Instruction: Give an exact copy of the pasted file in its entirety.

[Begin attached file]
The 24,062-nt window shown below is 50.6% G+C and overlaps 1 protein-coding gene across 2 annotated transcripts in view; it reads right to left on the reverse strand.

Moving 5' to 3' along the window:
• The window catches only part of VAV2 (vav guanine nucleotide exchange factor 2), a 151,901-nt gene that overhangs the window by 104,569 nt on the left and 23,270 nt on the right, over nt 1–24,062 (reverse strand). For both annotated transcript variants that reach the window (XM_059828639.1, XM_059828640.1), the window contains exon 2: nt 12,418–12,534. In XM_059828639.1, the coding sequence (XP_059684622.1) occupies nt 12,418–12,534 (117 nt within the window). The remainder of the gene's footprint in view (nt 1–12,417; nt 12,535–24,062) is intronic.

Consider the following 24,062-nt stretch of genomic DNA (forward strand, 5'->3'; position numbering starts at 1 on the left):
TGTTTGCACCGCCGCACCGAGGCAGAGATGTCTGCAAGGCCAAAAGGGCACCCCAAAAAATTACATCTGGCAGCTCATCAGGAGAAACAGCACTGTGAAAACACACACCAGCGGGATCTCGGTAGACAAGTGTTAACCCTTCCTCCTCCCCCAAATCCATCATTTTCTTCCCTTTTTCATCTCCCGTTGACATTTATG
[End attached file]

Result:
The 24,062-nt window shown below is 50.6% G+C and overlaps 1 protein-coding gene across 2 annotated transcripts in view; it reads right to left on the reverse strand.

Moving 5' to 3' along the window:
• The window catches only part of VAV2 (vav guanine nucleotide exchange factor 2), a 151,901-nt gene that overhangs the window by 104,569 nt on the left and 23,270 nt on the right, over nt 1–24,062 (reverse strand). For both annotated transcript variants that reach the window (XM_059828639.1, XM_059828640.1), the window contains exon 2: nt 12,418–12,534. In XM_059828639.1, the coding sequence (XP_059684622.1) occupies nt 12,418–12,534 (117 nt within the window). The remainder of the gene's footprint in view (nt 1–12,417; nt 12,535–24,062) is intronic.

Consider the following 24,062-nt stretch of genomic DNA (forward strand, 5'->3'; position numbering starts at 1 on the left):
TGTTTGCACCGCCGCACCGAGGCAGAGATGTCTGCAAGGCCAAAAGGGCACCCCAAAAAATTACATCTGGCAGCTCATCAGGAGAAACAGCACTGTGAAAACACACACCAGCGGGATCTCGGTAGACAAGTGTTAACCCTTCCTCCTCCCCCAAATCCATCATTTTCTTCCCTTTTTCATCTCCCGTTGACATTTATG